Two weeks ago at the First Presbyterian Church in Brooklyn Heights, 25 different organizations in New York’s new music scene assembled for a the first annual New Music Bake Sale; an event that was a cross between a music festival and a the vendor fair at a conference. I mean that second part in only the best possible sense–in fact the sense of community created by the setup was the best part of the whole event. Each of the ten ensembles that performed, and fifteen other groups, all had tables lining the main room and the entry area, where they gave out promotional materials, sold baked goods and CDs, collected names for mailing lists, and in some cases bought names for mailing lists with the enticement of baked goods in exchange. The modestly sized space was packed throughout the evening, and the participants and audience members were like a who’s-who of the 20-and 30-something music scene. (Our old friend Ian Moss was even there.) Everyone milled around, listening to the music and hanging out, and it felt more like a genuine community event than anything I’ve been to in New York except for Bang On A Can.
The performances by So Percussion, itsnotyouitsme, Lisa Moore and Martin Bresnick, Lukas Ligeti, Newspeak, ACME, JACK Quartet, Dither, Loadbang, and Ensemble de Sade were all excellent (okay, I missed a couple of them, but I have no reason to suspect that the ones I missed were any less good than the ones I saw). Highlights included David T. Little’s “Sweet Light Crude,” performed by Newspeak, an epic guitar quartet rockout by Lainie Fefferman, performed by Dither, the brilliantly simultaneously creepy and funny “The Exaltation of Grace Budd” by Matt Marks, performed by Ensemble de Sade (“You clap when we tell you to clap”), and So Percussion’s pieces which featured audience participation, conceptual an performance art elements, and a fascinating blurring of the boundaries of what was part of the piece and what wasn’t.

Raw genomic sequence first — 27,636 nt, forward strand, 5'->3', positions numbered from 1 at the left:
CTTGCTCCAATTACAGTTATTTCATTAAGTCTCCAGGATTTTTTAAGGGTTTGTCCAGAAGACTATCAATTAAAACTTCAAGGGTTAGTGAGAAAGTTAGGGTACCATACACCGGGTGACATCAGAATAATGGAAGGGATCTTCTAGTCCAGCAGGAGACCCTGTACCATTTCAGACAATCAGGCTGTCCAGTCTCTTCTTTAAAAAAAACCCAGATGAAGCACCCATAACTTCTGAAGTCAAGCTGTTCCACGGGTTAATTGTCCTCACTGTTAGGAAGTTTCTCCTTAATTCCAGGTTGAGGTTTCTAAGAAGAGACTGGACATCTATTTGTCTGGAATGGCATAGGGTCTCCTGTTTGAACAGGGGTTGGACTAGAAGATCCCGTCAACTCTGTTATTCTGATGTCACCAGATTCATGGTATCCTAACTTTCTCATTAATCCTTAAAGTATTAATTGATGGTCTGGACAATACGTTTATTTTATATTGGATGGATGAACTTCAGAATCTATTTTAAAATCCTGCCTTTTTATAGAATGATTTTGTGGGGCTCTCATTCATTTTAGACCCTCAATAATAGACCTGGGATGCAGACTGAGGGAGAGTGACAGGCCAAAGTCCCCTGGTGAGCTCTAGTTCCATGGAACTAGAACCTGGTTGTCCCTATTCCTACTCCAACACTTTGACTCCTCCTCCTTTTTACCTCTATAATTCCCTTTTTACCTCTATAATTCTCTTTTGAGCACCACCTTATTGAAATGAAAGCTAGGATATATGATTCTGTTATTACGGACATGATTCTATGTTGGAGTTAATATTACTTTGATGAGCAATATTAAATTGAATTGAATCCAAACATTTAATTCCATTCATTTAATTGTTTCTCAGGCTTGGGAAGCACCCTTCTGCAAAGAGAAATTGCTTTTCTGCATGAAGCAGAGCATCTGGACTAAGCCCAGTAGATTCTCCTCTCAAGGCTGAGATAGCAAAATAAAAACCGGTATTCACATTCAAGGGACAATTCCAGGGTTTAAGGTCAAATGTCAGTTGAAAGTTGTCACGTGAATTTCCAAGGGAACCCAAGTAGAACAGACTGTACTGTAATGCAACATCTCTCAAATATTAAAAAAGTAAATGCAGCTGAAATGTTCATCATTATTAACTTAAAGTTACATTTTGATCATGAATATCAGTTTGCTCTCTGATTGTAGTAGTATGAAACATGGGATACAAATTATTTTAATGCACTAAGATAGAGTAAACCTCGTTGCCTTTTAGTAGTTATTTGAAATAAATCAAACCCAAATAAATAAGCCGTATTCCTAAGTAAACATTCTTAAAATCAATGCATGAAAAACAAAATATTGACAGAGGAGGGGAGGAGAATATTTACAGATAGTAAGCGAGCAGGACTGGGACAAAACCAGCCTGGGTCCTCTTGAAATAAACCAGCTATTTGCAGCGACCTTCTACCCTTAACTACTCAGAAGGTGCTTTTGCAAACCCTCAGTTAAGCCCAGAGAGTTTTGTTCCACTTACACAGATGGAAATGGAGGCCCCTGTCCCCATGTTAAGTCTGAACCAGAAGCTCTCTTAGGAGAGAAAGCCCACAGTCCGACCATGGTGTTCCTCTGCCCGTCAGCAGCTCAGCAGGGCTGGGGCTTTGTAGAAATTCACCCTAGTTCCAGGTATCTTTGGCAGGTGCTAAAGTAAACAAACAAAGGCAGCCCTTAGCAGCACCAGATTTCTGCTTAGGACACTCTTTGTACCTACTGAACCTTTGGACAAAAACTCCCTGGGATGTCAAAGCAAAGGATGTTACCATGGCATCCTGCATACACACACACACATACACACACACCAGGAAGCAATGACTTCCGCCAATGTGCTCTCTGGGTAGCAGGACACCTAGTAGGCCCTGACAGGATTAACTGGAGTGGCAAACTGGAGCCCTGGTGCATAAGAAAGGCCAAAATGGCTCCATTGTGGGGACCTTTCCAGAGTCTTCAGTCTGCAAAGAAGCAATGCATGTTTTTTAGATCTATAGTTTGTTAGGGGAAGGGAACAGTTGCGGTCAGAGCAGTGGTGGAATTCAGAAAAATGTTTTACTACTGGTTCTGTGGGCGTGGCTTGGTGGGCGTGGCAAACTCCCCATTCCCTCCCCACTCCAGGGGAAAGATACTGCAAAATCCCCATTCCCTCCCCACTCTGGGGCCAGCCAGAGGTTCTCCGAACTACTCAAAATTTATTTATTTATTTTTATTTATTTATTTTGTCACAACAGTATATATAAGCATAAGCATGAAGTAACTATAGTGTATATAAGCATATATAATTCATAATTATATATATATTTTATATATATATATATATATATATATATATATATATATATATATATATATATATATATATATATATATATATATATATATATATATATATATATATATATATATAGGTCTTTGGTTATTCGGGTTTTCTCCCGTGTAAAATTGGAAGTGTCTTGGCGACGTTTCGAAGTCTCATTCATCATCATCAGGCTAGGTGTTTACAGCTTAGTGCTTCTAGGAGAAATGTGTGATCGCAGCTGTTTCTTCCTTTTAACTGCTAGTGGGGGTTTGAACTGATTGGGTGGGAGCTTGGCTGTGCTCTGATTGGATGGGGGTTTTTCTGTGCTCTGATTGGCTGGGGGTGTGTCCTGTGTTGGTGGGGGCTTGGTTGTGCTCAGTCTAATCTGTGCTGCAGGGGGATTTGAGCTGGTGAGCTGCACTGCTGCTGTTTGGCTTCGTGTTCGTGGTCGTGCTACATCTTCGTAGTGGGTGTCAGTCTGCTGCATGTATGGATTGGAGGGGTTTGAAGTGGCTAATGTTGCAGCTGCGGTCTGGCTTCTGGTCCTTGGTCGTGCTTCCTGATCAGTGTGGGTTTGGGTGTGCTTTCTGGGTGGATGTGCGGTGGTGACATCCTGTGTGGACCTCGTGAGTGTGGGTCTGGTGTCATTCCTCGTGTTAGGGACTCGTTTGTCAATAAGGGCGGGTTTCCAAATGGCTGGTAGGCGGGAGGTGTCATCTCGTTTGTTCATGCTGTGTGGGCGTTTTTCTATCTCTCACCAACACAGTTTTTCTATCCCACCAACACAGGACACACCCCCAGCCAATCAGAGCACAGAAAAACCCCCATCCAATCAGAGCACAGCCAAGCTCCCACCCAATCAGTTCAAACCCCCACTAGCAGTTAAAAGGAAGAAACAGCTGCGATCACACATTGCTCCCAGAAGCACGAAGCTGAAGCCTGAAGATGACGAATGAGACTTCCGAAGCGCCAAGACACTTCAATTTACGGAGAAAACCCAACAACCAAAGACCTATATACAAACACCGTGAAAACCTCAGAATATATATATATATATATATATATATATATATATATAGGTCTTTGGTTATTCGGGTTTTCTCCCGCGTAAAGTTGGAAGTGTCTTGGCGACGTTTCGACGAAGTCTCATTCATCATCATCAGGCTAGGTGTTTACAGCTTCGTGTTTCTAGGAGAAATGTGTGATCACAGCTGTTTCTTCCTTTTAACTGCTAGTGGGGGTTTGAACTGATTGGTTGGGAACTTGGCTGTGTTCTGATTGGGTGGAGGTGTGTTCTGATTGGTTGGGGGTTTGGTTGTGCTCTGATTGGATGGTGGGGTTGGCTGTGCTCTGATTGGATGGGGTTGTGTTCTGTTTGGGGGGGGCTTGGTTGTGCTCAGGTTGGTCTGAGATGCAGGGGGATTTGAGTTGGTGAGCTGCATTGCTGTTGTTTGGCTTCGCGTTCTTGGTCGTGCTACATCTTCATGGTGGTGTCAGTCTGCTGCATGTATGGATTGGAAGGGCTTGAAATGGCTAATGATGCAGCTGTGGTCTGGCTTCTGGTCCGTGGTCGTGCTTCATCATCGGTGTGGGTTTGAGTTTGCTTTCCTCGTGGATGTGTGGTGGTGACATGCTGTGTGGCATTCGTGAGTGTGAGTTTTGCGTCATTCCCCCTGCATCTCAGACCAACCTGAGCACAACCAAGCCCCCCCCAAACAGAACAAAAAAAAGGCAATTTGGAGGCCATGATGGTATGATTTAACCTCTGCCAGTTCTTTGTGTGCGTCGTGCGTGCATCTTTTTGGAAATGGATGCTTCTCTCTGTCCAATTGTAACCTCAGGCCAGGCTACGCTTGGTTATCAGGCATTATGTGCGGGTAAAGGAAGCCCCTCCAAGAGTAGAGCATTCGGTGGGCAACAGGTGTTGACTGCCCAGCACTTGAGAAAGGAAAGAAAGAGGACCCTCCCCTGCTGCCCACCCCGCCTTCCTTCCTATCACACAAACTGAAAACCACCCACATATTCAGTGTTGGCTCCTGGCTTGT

Organized by Newspeak and Ensemble de Sade, this was the first of what should become an annual event. It’s hard to know for certain where it will go from here, but the concept is brilliant, the execution was spot-on, and we may well have witnessed the birth of a critical New York institution.